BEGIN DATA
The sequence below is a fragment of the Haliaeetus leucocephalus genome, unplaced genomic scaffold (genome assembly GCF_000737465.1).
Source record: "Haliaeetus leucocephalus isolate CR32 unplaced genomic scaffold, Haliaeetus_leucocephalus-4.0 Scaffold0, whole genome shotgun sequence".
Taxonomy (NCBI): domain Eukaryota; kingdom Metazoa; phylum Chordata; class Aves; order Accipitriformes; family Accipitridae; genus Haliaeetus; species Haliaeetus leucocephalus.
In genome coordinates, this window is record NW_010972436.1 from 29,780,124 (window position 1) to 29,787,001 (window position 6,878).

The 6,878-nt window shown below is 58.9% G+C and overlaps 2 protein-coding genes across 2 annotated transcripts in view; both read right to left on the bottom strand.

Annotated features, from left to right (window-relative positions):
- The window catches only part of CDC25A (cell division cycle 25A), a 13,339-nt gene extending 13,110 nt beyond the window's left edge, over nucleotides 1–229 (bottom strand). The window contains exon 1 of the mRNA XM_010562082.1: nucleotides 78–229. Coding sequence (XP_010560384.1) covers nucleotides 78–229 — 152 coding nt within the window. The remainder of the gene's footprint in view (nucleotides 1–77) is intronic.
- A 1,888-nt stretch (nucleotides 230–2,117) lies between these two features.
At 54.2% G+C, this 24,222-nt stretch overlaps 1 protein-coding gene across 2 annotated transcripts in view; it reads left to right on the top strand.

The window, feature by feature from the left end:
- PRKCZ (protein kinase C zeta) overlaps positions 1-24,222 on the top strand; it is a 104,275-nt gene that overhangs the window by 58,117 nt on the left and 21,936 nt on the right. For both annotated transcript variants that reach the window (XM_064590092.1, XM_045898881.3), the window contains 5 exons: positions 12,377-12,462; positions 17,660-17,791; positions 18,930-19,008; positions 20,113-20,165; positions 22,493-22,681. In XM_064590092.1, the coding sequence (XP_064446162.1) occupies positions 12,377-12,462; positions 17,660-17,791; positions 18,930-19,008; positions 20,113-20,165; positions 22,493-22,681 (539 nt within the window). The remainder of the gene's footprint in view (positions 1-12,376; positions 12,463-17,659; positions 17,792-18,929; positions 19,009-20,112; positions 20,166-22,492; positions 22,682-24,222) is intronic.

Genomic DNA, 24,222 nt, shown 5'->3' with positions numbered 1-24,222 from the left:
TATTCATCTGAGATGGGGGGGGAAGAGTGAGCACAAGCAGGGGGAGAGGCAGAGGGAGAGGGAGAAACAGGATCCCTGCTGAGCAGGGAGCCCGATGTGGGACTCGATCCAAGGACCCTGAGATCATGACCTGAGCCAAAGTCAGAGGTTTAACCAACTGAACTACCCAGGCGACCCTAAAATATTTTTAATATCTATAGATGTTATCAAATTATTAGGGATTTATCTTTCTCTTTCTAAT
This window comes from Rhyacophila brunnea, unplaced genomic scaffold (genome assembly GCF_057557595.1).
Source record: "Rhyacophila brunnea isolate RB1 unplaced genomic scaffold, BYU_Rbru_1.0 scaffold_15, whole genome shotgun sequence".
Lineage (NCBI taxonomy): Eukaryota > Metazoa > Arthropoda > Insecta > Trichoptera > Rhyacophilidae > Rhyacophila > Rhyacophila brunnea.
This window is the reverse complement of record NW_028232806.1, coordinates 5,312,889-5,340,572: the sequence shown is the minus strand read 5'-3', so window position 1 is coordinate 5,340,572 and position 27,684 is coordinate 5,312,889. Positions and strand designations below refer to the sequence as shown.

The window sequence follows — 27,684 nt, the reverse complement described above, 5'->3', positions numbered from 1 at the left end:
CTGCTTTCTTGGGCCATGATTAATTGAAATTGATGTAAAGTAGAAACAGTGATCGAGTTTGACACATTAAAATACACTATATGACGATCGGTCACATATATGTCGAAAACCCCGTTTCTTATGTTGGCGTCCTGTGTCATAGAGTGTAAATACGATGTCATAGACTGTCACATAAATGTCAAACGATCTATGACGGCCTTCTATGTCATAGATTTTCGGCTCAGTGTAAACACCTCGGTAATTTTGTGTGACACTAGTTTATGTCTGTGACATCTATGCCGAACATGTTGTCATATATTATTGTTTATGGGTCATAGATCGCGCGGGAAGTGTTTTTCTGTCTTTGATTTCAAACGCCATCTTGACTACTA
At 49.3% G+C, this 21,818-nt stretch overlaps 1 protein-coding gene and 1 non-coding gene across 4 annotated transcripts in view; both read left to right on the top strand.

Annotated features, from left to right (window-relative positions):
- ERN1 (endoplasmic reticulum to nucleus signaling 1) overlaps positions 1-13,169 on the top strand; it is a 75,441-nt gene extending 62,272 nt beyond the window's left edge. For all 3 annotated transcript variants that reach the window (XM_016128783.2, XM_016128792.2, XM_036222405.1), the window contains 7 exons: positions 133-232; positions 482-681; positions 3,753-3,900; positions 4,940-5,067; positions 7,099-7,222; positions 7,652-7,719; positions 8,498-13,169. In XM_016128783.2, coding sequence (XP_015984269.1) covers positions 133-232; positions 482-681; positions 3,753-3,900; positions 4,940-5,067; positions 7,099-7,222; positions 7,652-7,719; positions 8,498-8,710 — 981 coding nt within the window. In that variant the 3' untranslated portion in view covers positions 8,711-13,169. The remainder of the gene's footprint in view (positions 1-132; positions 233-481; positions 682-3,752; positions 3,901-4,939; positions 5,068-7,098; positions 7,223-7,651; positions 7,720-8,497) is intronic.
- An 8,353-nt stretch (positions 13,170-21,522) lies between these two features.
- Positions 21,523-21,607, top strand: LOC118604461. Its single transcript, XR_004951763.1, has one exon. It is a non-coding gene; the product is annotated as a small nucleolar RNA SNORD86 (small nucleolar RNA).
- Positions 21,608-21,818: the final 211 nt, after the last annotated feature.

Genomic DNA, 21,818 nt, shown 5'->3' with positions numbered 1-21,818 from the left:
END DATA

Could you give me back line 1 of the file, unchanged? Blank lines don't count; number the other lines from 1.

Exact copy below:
The sequence below is a fragment of the Haliaeetus leucocephalus genome, unplaced genomic scaffold (genome assembly GCF_000737465.1).